Former New York City mayor Rudy Giuliani at a Trump campaign event in Pennsylvania. (Matt McClain/ The Washington Post)
Opinion writer

The “war on women” started as a Democratic talking point intended to delegitimize Republican positions on abortion, rape and domestic violence. But over the past couple of days, we haven’t even needed a policy debate or a slightly hyperbolic political slogan for a number of Republicans to do a truly impressive job of demonstrating just how much they personally hate women.

First, Donald Trump created a pre-debate stir by suggesting that he would invite Gennifer Flowers, who claims she had an affair with Bill Clinton, to attend his first contest with Hillary Clinton. Trump’s suggestion was a response to Clinton’s decision to give tickets to Mark Cuban, the owner of the Dallas Mavericks and a businessman who has consistently questioned whether Trump’s business successes and claims of charitable giving are real.

By the standards of this presidential campaign, nothing is shocking anymore, but Trump’s jibe suggested that raising Bill Clinton’s failures as a husband was in some way a response to criticisms of Trump’s professional and philanthropic life. If Trump wanted to raise questions about whether Hillary Clinton has consistently supported women who report sexual harassment or rape, he could have suggested that he might invite Juanita Broaddrick or Paula Jones. Instead, he chose a woman who allegedly had a consensual relationship with Bill Clinton. The point wasn’t to critique Hillary Clinton’s behavior as a public figure. It was to shame her as an inadequate wife.

Flowers wasn’t at Hofstra University on Monday, of course — Trump is nothing but bluster and reversals. But the nastiness continued. During the debate, pollster Frank Luntz shared a text that he said he’d received from a Republican member of Congress saying Clinton “just comes across as my [b—–] wife/mother.” Totally aside from the fact that defining Clinton’s collected, occasionally funny, performance in a debate where she was constantly interrupted and lied about as shrill or unpleasant suggests that there is literally nothing a woman can do that won’t cause some moron offense, this is an astonishingly nasty thing to say about one’s own spouse or mother.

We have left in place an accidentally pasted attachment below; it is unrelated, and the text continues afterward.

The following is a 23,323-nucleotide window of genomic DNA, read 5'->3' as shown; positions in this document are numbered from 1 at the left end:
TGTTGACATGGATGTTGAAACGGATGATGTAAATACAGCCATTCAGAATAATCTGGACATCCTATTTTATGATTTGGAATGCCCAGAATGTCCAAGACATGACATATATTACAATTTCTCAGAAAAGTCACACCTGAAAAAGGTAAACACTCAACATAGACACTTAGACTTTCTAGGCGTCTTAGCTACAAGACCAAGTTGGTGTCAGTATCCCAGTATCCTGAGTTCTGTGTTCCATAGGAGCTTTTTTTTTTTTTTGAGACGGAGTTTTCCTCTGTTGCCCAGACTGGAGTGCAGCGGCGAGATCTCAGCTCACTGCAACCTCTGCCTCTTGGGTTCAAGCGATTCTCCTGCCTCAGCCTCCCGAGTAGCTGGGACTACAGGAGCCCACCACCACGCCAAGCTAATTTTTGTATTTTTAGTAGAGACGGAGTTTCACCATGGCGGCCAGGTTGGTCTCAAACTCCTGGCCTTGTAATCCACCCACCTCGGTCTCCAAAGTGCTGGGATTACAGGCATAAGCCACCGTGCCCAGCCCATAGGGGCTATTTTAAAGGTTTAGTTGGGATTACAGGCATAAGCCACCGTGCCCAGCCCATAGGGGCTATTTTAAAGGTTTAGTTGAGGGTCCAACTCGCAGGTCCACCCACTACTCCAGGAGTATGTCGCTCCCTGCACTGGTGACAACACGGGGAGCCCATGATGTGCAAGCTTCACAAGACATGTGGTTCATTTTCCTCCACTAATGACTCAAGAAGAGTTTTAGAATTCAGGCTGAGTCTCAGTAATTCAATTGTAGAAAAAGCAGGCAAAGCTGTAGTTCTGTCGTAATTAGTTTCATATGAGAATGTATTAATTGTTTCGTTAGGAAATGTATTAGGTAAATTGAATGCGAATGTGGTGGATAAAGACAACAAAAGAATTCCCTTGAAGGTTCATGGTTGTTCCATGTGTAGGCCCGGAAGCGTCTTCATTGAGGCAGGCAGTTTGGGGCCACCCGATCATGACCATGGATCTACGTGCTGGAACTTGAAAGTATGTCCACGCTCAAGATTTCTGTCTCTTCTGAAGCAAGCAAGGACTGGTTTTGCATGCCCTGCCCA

Not to be outdone, Trump called in to “Fox and Friends” Wednesday morning to dig in on one of the charges Clinton leveled against him. While he initially seemed to believe Clinton was making up a story about his harassment of former Miss Universe Alicia Machado, asking “Where did you find this?” just hours later Trump was leaning into the story, saying Machado “gained a massive amount of weight, and it was a real problem.”

While Trump was bemoaning the difficulties a woman’s body caused him, former New York City mayor Rudy Giuliani, a man with all the personal charm of a cockroach, declared that “After being married to Bill Clinton for 20 years, if you didn’t know the moment Monica Lewinsky said that Bill Clinton violated her that she was telling the truth, then you’re too stupid to be president.”

This raises an interesting series of questions. Does Giuliani think that his second wife and the mother of his children, Donna Hanover, is a fool for attempting to keep their marriage together in light of what her divorce lawyer ultimately described as Giuliani’s “notorious adultery.” Does he think Ivana Trump is stupid for trying to maintain her marriage to Donald Trump even after Trump began cheating on her with Marla Maples?

Is Giuliani really so devoid of personal feeling or political strategy that he thinks people who are cheated on, even repeatedly, regularly and blithely admit it immediately and in public? The answer to that last one, at least, is probably yes, since Giuliani is the sort of person who holds a news conference to announce his separation from his second wife and to praise the woman who will become his third wife without informing the current wife that he plans on going public.

It’s also worth pondering, given that men like Trump and Giuliani tend to portray their adulteries as part of a process of trading up from their earlier wives, what Giuliani expected from Judith Nathan, that third wife. Since Giuliani famously used the impotence that resulted from his prostate cancer treatments as a defense in his second divorce, does he think Nathan would have been justified in swapping him for a healthier partner?

I get the point, not that I didn’t get it before. If I speak up, I’m a shrill nag. If my weight fluctuates at all, I’m a gross, inconvenient fatty. If my husband cheats, it’s on me. If I try to defend or salvage my marriage, I’m a stupid dupe. Men like Trump and Giuliani have advanced ideas like these so the women in their lives will be cowed, thin and compliant, while if they err, they’re swashbuckling and strategic. The idea that we should trust men who hate us in private to protect us in the public sphere is the ultimate insult to our intelligence.